Day trips from Amsterdam

The convenience of being in a small country is the facility of moving around within a couple of hours. Cities are close enough and allow us to explore the surrounds in a blink whilst we bring joy to ourselves facing new landscapes and fresh environments. In the Netherlands this proves to be right. Plus, we can get it all: beaches, hills, forests, urban life, medieval villages, and much more.

Amsterdam, where I live, is usually the starting point to stroll around. Taking day trips from here have always been an exciting way to freshen my mind while I soak up the peculiar Dutch culture that I've always been fascinated about. Also, the great national railway grants us with inexpensive day trips that take us to nearby places which are worth the visit.

Even before moving to Holland, I used to spare a day or two to explore what's out there besides Amsterdam. I usually started by looking at the map to pick up a not too distant point where I would venture myself and luckily, I was never disappointed. After exploring some close at hand cities more than once, I made this friendly guide to the ones that I consider to be the most beautiful, authentic and cultured.

P.S. all of them are not more than one-hour/one-hour and a half's drive or train journey from Amsterdam.

Delft Blue in the Netherlands
Streets of Delft city in the Netherlands

Den Haag

You can take great advantage of what the city has to offer in only one day. But once you leave it, chances are huge that you will be eager to come back to explore more. Den Haag has a strong political heart and is home to the King's Office Palace: no wonder, you can sense a noble aspect naturally floating in the city's air. Monuments, museums, elegant hotels, excellent bars and restaurants also play an important role within the town's urban progress. Den Haag can also be proud of its geographical location as it is the only big city in the Netherlands with direct access to the beach: Scheveningen. It's not only a convenient place for swimming and sunbathing during summertime, but also for surfing, walking and attending many events that pop up around the seaside area. A wonderful and unique entertainment that likely caters to everyone's taste is the visit to Madurodam, where we can admire the country and its beauties in a miniature scale.


Delft may be much more shy than the Dutch capital but shows off a strong personality. It feels like a young town (shops, night life, modern restaurants and university dwellers prove that) although it doesn’t hide a notable heritage. I found it impossible not to notice the tradition upheld by the gothic Nieuwe Kerk: members of the Royal Family are buried there. This church is located in the compact City Centre which also offers a delightful walk by lovely canals and picturesque houses. However, what I most loved about strolling around was to sense the subtle influences left by the painter Johannes Vermeer and the Delft Blue pottery which is all over and captivates everyone’s eyes.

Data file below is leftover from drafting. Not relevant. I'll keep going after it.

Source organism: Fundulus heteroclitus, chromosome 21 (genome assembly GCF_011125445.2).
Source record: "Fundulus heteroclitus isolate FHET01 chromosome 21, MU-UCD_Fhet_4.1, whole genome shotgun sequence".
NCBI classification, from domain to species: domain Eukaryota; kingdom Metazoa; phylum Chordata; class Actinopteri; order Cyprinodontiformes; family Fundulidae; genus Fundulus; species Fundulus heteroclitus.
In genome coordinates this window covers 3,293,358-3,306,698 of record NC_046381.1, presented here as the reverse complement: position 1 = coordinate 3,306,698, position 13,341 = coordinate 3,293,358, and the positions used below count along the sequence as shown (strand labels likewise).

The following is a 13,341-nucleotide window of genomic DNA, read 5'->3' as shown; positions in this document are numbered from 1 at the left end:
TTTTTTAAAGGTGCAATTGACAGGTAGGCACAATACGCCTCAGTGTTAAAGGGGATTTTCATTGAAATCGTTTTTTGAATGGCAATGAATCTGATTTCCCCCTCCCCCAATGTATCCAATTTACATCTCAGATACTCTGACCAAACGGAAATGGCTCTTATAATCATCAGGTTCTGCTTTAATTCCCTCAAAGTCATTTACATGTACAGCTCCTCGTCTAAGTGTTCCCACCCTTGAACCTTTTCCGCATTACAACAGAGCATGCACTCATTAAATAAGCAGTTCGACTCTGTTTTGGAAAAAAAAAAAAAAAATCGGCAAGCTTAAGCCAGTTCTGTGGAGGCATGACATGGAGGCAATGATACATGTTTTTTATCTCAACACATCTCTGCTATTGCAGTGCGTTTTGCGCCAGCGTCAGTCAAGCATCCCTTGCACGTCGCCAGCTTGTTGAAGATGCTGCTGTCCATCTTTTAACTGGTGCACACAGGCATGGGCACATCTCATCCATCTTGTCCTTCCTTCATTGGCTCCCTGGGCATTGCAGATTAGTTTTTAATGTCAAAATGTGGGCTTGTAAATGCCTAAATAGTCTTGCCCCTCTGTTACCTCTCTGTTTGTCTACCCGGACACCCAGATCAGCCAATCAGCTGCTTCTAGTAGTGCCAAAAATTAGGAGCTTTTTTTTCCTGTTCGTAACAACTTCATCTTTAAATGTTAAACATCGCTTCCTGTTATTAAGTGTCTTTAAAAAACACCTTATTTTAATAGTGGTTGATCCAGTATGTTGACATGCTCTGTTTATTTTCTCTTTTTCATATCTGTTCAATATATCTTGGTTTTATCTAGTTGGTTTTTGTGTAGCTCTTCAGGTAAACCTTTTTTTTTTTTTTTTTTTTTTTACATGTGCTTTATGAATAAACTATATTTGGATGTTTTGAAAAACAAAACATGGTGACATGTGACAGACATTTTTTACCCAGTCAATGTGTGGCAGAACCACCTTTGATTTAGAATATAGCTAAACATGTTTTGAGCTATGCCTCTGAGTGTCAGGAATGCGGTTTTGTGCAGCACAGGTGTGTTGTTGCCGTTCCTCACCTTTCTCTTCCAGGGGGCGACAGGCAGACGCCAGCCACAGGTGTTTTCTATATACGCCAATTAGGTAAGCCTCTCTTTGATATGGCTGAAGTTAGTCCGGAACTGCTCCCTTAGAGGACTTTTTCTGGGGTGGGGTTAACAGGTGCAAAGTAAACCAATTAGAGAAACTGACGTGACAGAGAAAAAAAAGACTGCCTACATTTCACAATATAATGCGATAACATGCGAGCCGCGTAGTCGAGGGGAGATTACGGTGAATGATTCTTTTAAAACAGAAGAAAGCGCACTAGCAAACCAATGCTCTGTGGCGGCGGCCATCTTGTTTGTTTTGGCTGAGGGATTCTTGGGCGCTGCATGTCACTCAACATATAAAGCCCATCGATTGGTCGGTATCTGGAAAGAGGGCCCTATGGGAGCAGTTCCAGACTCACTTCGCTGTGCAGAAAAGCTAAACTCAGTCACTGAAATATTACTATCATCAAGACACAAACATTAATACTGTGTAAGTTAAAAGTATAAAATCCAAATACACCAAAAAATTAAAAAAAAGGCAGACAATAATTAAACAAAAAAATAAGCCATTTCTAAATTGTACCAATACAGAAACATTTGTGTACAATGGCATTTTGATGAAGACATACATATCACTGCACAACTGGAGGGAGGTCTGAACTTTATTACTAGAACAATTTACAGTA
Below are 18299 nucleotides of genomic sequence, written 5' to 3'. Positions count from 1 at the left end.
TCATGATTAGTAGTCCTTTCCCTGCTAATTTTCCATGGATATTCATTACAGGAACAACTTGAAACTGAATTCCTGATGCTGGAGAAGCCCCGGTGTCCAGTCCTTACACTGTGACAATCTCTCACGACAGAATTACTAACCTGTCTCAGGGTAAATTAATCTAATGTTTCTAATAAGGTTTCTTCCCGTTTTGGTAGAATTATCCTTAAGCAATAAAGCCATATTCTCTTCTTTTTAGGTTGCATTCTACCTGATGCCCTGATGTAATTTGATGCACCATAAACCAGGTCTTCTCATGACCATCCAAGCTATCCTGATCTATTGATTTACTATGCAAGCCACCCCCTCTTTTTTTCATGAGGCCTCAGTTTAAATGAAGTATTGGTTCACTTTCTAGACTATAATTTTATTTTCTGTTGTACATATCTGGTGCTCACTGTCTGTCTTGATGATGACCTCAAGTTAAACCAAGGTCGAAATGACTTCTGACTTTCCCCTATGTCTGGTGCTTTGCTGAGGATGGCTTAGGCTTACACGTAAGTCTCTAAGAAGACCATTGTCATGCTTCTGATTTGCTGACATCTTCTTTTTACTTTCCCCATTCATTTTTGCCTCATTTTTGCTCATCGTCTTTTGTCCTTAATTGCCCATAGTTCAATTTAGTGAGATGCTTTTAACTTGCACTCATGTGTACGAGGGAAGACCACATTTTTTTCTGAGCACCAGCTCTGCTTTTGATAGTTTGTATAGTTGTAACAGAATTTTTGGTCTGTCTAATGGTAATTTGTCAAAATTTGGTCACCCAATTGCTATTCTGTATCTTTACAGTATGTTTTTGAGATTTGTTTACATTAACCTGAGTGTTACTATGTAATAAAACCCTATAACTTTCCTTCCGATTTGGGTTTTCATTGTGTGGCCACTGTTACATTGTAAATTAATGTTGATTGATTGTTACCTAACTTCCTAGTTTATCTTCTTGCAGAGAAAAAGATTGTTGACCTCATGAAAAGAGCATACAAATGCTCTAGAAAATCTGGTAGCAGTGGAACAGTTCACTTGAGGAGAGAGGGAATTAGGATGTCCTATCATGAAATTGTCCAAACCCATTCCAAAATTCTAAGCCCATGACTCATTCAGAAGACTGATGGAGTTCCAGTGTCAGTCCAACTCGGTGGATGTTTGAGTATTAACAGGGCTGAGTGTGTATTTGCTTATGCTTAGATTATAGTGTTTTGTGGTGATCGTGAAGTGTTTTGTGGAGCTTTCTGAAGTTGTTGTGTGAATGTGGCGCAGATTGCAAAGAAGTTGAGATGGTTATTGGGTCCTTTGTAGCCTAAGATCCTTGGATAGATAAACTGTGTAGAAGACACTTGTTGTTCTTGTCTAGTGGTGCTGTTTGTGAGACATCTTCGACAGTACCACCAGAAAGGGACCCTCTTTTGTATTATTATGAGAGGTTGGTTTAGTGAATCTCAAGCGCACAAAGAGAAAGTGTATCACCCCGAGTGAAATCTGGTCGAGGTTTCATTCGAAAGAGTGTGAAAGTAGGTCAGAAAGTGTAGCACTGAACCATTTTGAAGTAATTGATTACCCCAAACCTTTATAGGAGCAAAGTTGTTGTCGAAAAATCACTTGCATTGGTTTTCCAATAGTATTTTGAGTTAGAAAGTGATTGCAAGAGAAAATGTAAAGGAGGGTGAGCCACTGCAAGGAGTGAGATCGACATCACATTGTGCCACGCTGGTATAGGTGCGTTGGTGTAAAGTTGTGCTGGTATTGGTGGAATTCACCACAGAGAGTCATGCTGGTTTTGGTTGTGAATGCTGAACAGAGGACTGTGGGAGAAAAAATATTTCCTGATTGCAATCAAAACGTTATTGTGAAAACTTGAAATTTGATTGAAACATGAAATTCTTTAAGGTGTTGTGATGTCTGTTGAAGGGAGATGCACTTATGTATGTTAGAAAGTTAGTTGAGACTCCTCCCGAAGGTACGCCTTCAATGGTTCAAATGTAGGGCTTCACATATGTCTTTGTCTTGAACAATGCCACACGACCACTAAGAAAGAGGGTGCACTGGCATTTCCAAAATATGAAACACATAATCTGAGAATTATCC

Medieval Book shop at former church in Zwolle Netherlands
Medieval architecture in the Dutch city Zwolle


I love everything about medieval cities. They all seem to hide so many secrets that no history book would ever be able to witness. This is what fascinates me the most about them. Zwolle is a small town in northeastern Holland whose historic Centre preserves the intimacy of the past. I immediately marveled at the charming old façades and picturesque narrow streets that led me to wonder how was life in their first centuries. Zwolle is one of the “off piste” areas that the Netherlands Board of Tourism and Conventions (NBTC) have been campaigning to attract visitors, as a response to the new 2020 world tourism reality. I am so glad to see the country addresses more efforts to show that Amsterdam is not the only definition of the Netherlands.


Architecture enthusiasts will fall in love here. As Rotterdam had to redesign its urban planning - mostly because so much was destroyed during World War II - we can see amazing contemporary style buildings throughout the whole city. Also, the place is a hub of some brilliant minds of the world's architectural and design scene so there's always a lot to expect when it comes to dwellings and constructions. Being the second largest city of Holland, Rotterdam boasts an energetic and cosmopolitan vibe due to the great number of students and expats (almost 200 nationalities intertwine here). Accommodating Europe’s largest seaport, it means that it is responsible for a great deal of economic and logistic affairs.

The Dutch Gouda Cheese
Architecture and buildings in Rotterdam


Cheese is the star of the show here! It's a place to see, breathe and eat cheese, no matter what. As one of the biggest dairy producers in the world, the Netherlands preserves a strong reputation when it comes to cheese and Gouda is certainly the country's most recognised sort. But it would be unfair to acknowledge Gouda only by this edible yellow ball's heritage. There's a medieval deep-rooted feel to the historic city Centre where the main square attracts locals and visitors and can be also the starting point to explore the surrounds.


This is the quickest city to drop by from Amsterdam. Both are so close that one can hardly set them apart when looking at a map. It's a small laid-back town that I can almost describe as being Amsterdam's relaxed version. If you like windmills just as much as I do, there's a lovely one to explore there: 'Molen De Adriaan' dates back to the 18th century and offers a tour throughout its interior (the property turned into a museum a few years ago). Markets, squares, cafés, narrow streets and much more to see comes perfectly together in Haarlem.


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